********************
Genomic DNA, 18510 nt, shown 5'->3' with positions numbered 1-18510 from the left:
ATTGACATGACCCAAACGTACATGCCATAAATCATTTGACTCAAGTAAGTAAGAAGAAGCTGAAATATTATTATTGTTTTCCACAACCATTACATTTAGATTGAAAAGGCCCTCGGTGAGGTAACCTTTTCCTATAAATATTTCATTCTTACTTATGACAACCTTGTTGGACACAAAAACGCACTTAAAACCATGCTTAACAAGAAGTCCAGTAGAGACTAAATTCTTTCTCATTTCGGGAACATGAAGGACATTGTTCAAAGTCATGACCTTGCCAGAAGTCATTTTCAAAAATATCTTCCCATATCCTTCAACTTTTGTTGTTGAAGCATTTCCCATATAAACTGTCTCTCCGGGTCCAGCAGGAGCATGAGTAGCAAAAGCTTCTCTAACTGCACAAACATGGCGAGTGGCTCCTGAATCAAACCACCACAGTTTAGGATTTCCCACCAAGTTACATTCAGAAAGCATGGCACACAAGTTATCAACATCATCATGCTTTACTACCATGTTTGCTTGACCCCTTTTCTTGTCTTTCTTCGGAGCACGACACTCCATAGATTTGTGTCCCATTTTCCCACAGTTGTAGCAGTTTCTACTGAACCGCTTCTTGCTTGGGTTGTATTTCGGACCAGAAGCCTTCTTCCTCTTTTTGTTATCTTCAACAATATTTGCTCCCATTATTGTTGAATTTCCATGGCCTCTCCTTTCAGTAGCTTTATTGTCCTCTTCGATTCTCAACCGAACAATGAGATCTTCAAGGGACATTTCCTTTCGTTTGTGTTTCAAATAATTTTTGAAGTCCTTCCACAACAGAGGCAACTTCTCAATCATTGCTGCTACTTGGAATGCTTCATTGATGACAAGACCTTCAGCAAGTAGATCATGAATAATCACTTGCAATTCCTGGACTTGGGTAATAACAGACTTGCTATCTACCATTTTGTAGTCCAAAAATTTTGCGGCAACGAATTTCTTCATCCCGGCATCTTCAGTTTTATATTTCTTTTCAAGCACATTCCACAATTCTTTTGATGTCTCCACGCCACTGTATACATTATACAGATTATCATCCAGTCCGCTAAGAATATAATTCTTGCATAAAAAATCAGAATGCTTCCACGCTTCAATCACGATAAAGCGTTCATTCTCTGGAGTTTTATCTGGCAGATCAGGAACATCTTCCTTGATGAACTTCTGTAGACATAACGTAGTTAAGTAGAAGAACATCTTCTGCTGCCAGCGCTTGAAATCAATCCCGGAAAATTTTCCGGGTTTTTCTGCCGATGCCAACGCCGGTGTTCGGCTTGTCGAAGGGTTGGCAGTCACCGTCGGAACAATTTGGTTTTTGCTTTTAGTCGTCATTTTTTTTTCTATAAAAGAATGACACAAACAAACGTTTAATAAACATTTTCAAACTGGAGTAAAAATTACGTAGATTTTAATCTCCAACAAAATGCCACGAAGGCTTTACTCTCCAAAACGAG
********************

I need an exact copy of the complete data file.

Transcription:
Genomic DNA, 18510 nt, shown 5'->3' with positions numbered 1-18510 from the left:
ATTGACATGACCCAAACGTACATGCCATAAATCATTTGACTCAAGTAAGTAAGAAGAAGCTGAAATATTATTATTGTTTTCCACAACCATTACATTTAGATTGAAAAGGCCCTCGGTGAGGTAACCTTTTCCTATAAATATTTCATTCTTACTTATGACAACCTTGTTGGACACAAAAACGCACTTAAAACCATGCTTAACAAGAAGTCCAGTAGAGACTAAATTCTTTCTCATTTCGGGAACATGAAGGACATTGTTCAAAGTCATGACCTTGCCAGAAGTCATTTTCAAAAATATCTTCCCATATCCTTCAACTTTTGTTGTTGAAGCATTTCCCATATAAACTGTCTCTCCGGGTCCAGCAGGAGCATGAGTAGCAAAAGCTTCTCTAACTGCACAAACATGGCGAGTGGCTCCTGAATCAAACCACCACAGTTTAGGATTTCCCACCAAGTTACATTCAGAAAGCATGGCACACAAGTTATCAACATCATCATGCTTTACTACCATGTTTGCTTGACCCCTTTTCTTGTCTTTCTTCGGAGCACGACACTCCATAGATTTGTGTCCCATTTTCCCACAGTTGTAGCAGTTTCTACTGAACCGCTTCTTGCTTGGGTTGTATTTCGGACCAGAAGCCTTCTTCCTCTTTTTGTTATCTTCAACAATATTTGCTCCCATTATTGTTGAATTTCCATGGCCTCTCCTTTCAGTAGCTTTATTGTCCTCTTCGATTCTCAACCGAACAATGAGATCTTCAAGGGACATTTCCTTTCGTTTGTGTTTCAAATAATTTTTGAAGTCCTTCCACAACAGAGGCAACTTCTCAATCATTGCTGCTACTTGGAATGCTTCATTGATGACAAGACCTTCAGCAAGTAGATCATGAATAATCACTTGCAATTCCTGGACTTGGGTAATAACAGACTTGCTATCTACCATTTTGTAGTCCAAAAATTTTGCGGCAACGAATTTCTTCATCCCGGCATCTTCAGTTTTATATTTCTTTTCAAGCACATTCCACAATTCTTTTGATGTCTCCACGCCACTGTATACATTATACAGATTATCATCCAGTCCGCTAAGAATATAATTCTTGCATAAAAAATCAGAATGCTTCCACGCTTCAATCACGATAAAGCGTTCATTCTCTGGAGTTTTATCTGGCAGATCAGGAACATCTTCCTTGATGAACTTCTGTAGACATAACGTAGTTAAGTAGAAGAACATCTTCTGCTGCCAGCGCTTGAAATCAATCCCGGAAAATTTTCCGGGTTTTTCTGCCGATGCCAACGCCGGTGTTCGGCTTGTCGAAGGGTTGGCAGTCACCGTCGGAACAATTTGGTTTTTGCTTTTAGTCGTCATTTTTTTTTCTATAAAAGAATGACACAAACAAACGTTTAATAAACATTTTCAAACTGGAGTAAAAATTACGTAGATTTTAATCTCCAACAAAATGCCACGAAGGCTTTACTCTCCAAAACGAG